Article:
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> I get that privacy is important, but I'm struggling to understand why I'm supposed to care about a company logging data on the temperature of the beef I'm cooking. If they want to badly enough to secretly add telemetry code and not tell me? Great, have fun. Enjoy. I'll not lose any sleep over it.

as we learn time and time again with this kind of thing, the scary things don't come from the data and metrics that they want, the scary things come as a form of collateral damage that occurs when the company does whatever they have to do in order to harvest the metrics that they're interested in.

Here's a devils' advocate leap that isn't too far from the realities of IoT devices: Company X's telemetry function is broken, allowing arbitrary remote code execution. The IoT device receives a command that causes property or personal damage -- or it becomes a node in a much larger destructive network.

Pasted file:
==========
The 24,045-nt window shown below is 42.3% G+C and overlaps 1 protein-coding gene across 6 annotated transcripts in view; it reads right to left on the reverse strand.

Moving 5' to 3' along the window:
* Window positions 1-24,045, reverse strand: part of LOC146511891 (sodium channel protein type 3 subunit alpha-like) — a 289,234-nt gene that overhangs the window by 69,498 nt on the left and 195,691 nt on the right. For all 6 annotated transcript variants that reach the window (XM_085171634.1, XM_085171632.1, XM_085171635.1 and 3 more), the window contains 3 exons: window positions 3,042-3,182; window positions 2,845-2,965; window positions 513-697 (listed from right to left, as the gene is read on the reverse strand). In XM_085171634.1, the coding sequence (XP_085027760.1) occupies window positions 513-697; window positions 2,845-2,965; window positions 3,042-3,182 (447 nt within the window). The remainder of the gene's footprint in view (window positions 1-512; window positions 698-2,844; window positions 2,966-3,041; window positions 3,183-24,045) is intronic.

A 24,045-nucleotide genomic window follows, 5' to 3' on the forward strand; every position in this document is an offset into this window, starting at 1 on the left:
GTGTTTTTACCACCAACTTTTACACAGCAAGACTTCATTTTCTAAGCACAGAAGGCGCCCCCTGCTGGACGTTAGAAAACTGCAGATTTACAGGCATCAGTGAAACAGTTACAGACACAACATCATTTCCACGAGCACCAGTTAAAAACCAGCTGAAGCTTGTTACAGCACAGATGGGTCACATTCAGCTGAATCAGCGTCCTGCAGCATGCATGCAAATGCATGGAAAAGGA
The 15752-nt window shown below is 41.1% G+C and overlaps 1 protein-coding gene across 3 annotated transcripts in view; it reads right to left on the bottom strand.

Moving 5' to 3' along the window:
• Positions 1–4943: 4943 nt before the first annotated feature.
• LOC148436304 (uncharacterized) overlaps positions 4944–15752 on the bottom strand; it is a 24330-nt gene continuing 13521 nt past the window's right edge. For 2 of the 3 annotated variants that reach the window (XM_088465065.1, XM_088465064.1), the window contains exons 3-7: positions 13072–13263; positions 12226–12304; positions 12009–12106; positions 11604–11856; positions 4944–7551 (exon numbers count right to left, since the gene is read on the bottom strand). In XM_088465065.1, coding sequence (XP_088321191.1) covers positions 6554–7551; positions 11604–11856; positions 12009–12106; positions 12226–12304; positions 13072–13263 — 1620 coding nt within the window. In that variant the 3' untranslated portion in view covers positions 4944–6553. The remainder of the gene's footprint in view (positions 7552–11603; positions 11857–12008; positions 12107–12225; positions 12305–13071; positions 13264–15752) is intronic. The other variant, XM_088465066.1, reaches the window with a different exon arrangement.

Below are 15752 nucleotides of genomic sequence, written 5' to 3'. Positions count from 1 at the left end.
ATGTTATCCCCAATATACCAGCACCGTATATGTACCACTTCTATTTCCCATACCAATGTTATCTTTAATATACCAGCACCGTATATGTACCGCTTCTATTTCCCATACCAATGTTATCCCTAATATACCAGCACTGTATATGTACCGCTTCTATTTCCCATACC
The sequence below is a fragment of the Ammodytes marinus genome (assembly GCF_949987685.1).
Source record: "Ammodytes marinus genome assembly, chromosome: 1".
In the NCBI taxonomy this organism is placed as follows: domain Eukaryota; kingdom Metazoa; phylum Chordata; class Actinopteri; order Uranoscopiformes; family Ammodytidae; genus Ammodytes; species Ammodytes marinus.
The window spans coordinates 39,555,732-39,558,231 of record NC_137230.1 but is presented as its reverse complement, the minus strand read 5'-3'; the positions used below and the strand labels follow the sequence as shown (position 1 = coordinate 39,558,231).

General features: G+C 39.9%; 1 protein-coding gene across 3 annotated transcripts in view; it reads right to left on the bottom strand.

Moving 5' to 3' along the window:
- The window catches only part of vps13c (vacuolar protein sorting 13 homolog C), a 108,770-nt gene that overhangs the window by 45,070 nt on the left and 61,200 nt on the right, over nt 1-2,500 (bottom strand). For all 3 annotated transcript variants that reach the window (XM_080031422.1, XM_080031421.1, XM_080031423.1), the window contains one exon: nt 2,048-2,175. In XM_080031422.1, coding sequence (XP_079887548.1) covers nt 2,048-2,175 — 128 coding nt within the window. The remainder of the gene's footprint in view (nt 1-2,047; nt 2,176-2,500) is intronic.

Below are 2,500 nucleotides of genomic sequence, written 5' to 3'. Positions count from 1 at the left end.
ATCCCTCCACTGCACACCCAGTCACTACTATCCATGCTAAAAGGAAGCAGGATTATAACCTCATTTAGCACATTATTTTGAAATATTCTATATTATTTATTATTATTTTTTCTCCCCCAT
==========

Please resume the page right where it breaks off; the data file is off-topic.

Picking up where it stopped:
These things happen when features get packed in faster than the security can follow.

Yeah, yeah, the Weber product is just a thermometer. It can still be a node in a malicious network, given attacker incentive.

This is a poor example -- it's an interface that accepted and expected inputs -- but I think it serves as a good example of IoT doing security wrong.


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